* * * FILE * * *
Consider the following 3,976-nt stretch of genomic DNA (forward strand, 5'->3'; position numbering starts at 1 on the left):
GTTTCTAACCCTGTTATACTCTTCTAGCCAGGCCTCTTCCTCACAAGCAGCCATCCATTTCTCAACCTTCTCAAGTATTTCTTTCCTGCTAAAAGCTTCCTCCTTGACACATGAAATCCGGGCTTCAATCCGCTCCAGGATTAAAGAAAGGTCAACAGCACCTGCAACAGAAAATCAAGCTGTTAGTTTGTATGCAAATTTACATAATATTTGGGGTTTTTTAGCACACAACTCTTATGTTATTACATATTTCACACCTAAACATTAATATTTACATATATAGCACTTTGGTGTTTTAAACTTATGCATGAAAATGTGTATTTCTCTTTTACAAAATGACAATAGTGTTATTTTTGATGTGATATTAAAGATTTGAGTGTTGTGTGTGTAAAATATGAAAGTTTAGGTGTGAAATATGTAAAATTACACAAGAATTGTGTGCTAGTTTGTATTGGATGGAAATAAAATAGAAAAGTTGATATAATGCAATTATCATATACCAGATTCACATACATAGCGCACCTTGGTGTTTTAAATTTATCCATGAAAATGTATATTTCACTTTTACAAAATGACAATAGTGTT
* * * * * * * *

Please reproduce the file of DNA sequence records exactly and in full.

Consider the following 3,976-nt stretch of genomic DNA (forward strand, 5'->3'; position numbering starts at 1 on the left):
GTTTCTAACCCTGTTATACTCTTCTAGCCAGGCCTCTTCCTCACAAGCAGCCATCCATTTCTCAACCTTCTCAAGTATTTCTTTCCTGCTAAAAGCTTCCTCCTTGACACATGAAATCCGGGCTTCAATCCGCTCCAGGATTAAAGAAAGGTCAACAGCACCTGCAACAGAAAATCAAGCTGTTAGTTTGTATGCAAATTTACATAATATTTGGGGTTTTTTAGCACACAACTCTTATGTTATTACATATTTCACACCTAAACATTAATATTTACATATATAGCACTTTGGTGTTTTAAACTTATGCATGAAAATGTGTATTTCTCTTTTACAAAATGACAATAGTGTTATTTTTGATGTGATATTAAAGATTTGAGTGTTGTGTGTGTAAAATATGAAAGTTTAGGTGTGAAATATGTAAAATTACACAAGAATTGTGTGCTAGTTTGTATTGGATGGAAATAAAATAGAAAAGTTGATATAATGCAATTATCATATACCAGATTCACATACATAGCGCACCTTGGTGTTTTAAATTTATCCATGAAAATGTATATTTCACTTTTACAAAATGACAATAGTGTT